Sylvie Manyamangu gave birth last week out in the open on a chilly night.
Still, she decided that was better than returning to the home in eastern Congo that she fled from three months ago, carrying whatever she could in a hefty pile on her head.
"There's nothing left there. They looted everything, even the roof off my house," she said. "If I go back, there will be nothing."
Still, she acknowledged that the sprawling Kibati refugee camp where she and her eight children have landed was not the best solution either.
"Here, I also have nothing," she said, one sickly child wrapped on her back and others scurrying around her skirt.
Manyamangu applauded along with scores of other refugee women when the top U.N. diplomat for humanitarian affairs, John Holmes, arrived at their camp to hear their concerns this weekend.
Holmes' four-day trip to Congo comes amid an outcry from aid workers and human rights groups, who accuse U.N. peacekeepers of failing to protect civilians from deadly attacks.
Manyamangu's hometown of Kibumba, just to the north, was among many in eastern Congo overrun by rebels loyal to renegade general Laurent Nkunda. The rebel leader claimed to be fighting to protect Congo's Tutsi minority from the Hutu militias linked to neighboring Rwanda's 1994 genocide, when some 800,000 Tutsis and moderate Hutus were slaughtered.
Nkunda was captured by authorities in Rwanda last month, who took advantage of a split in his rebel movement. It was a stunning about-turn, for Rwanda's now-Tutsi government had supported Nkunda for years.
"I was so happy when he was caught," Manyamangu said. "It was he who forced us away, so with him there could be no peace."
250,000 fled fighting
Nkunda's troops seized great swaths of eastern Congo in a matter of weeks last year, forcing at least 250,000 people to flee the fighting.
Since his capture, thousands of refugees have already gone home — some 24,000 of the estimated 50,000 who flooded into Kibati, just outside the regional capital of Goma, which is on the border with Rwanda.
Holmes toured the sprawling camp on Saturday, viewing huts covered in white tarpaulins and wooden structures with bright blue doors, asking residents questions.
The biggest fear among camp dwellers is whether fighting could erupt again. Numerous militias and rebels have fought and plundered in eastern Congo since the central African nation suffered a decade of wars that ended in 2003.
Etienne Mupenda read a list of the refugees' needs and concerns to Holmes. In addition to plastic sheeting, seeds for planting and food until their vegetables grow, the refugees hoped to be protected by civilian authorities and establish a local civilian administration.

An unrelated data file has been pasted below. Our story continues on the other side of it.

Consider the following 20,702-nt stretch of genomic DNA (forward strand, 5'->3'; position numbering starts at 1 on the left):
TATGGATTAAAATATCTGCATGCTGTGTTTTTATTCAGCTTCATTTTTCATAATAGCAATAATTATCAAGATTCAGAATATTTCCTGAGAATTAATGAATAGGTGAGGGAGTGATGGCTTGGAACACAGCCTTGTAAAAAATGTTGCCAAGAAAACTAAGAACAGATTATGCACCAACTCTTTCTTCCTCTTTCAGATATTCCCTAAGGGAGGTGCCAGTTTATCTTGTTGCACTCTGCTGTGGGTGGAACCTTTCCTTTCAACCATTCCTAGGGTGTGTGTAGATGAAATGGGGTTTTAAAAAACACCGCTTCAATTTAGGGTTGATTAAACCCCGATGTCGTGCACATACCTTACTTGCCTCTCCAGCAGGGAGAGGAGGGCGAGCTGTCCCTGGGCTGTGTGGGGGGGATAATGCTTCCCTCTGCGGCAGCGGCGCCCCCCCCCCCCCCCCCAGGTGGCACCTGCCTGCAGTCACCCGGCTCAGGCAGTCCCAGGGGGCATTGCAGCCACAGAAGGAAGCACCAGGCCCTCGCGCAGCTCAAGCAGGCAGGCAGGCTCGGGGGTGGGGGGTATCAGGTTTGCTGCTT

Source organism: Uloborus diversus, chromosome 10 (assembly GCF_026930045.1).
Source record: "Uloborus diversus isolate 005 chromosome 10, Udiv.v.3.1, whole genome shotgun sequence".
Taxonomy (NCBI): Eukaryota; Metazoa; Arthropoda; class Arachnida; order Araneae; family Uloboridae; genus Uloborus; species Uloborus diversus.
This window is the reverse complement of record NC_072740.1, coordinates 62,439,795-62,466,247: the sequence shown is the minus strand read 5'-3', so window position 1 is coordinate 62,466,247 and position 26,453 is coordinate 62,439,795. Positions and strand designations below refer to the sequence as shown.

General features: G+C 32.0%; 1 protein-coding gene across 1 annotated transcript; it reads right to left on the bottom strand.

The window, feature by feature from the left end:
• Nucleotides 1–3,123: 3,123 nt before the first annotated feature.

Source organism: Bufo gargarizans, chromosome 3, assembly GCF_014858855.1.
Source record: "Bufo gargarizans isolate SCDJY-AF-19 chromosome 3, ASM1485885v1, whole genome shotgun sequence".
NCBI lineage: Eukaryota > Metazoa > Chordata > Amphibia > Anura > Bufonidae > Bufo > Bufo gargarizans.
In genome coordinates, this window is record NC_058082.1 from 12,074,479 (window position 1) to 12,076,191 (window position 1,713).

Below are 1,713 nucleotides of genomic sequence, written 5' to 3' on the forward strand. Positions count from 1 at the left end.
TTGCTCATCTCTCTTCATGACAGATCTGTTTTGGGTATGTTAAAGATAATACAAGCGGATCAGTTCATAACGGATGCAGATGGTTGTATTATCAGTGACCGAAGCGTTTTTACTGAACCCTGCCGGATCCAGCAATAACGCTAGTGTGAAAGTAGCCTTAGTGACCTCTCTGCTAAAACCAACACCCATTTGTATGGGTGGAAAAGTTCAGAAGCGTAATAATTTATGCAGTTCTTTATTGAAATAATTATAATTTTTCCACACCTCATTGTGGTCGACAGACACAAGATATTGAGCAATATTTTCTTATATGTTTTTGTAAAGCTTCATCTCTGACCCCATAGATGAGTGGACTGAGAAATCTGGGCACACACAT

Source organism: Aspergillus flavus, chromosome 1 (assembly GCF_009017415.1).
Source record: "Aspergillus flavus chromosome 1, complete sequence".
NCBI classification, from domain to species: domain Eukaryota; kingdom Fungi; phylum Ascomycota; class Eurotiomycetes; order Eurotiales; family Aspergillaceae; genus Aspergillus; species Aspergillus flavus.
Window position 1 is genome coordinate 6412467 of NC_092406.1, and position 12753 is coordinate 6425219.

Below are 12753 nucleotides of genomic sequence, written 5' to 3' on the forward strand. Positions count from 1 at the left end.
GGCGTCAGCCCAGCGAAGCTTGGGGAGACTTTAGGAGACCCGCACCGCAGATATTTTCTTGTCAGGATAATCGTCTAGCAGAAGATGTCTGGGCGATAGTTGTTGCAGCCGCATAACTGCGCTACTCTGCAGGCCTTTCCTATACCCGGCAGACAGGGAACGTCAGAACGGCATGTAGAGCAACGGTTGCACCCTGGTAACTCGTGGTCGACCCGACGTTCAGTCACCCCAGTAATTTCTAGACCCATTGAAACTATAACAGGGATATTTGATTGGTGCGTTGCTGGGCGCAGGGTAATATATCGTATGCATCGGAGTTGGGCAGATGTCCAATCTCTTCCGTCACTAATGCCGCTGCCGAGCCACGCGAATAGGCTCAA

Security ‘the biggest issue’
"I can't promise a miracle," Holmes responded. "But we'll do our best in talking to the governor ... I understand that security is the biggest issue."
Later, he told reporters he would look into providing packages of necessities to encourage people to go home.
Pictures of guns
Groups of children too young to know anything but war and displacement danced and sang under the direction an Italian aid group that works with children in conflict zones.
Eduardo Tagliani explained to Holmes how, when children are encouraged to draw, their trauma comes out in pictures of houses and guns.
"First, they draw the thing they have lost, then they draw the thing that took it away from them — and perhaps the thing that could help them get it back," Tagliani said.
Gogo Kambale Kioma, a local official, said described a cycle in which some refugees go home only to return, because their houses were destroyed or are now occupied by government soldiers, or because of sharp disagreements with neighbors over looting and politics.
Many local administrators loyal to Nkunda remain in place, and returnees are being accused of supporting Nkunda's enemies.
"We really need to sensitize both groups that this really is not the moment to create another conflict," he said. "Whatever people have lost, they need to just blame the war. Otherwise, we could be heading into another tribal conflict."
Eastern Congo has Hutus and Tutsis, just like Rwanda, along with other ethnic groups.
While Rwanda is recovering from its genocide and its Tutsi leaders are trying to turn the tiny mountainous nation into a high-tech service center, eastern Congo continues to be convulsed by violence.
Hunger and disease
An estimated 5.4 million people — the world's deadliest conflict since World War II — have died in Congo's wars and some 1,500 continue to die every day, mostly from hunger and disease caused by conflict, according to the International Committee of the Red Cross.
President Joseph Kabila recently invited Sudan and Uganda to send troops into Congo to fight Ugandan rebels of the Lord's Resistance Army who have fled to Congo's far northeastern forests. The LRA headquarters was bombed, but that only scattered the rebels into villages where they have slaughtered an estimated 900 civilians since Christmas.
Holmes is to visit that area Monday, around the town of Bunia.
Aid workers and U.N. officials, meanwhile, fear another bloody backlash against civilians from Hutu rebels. Those rebels now hiding in Congo's eastern forests but are expected to emerge and retaliate after Rwandan troops that Kabila invited in to hunt them down leave Congo at the end of February.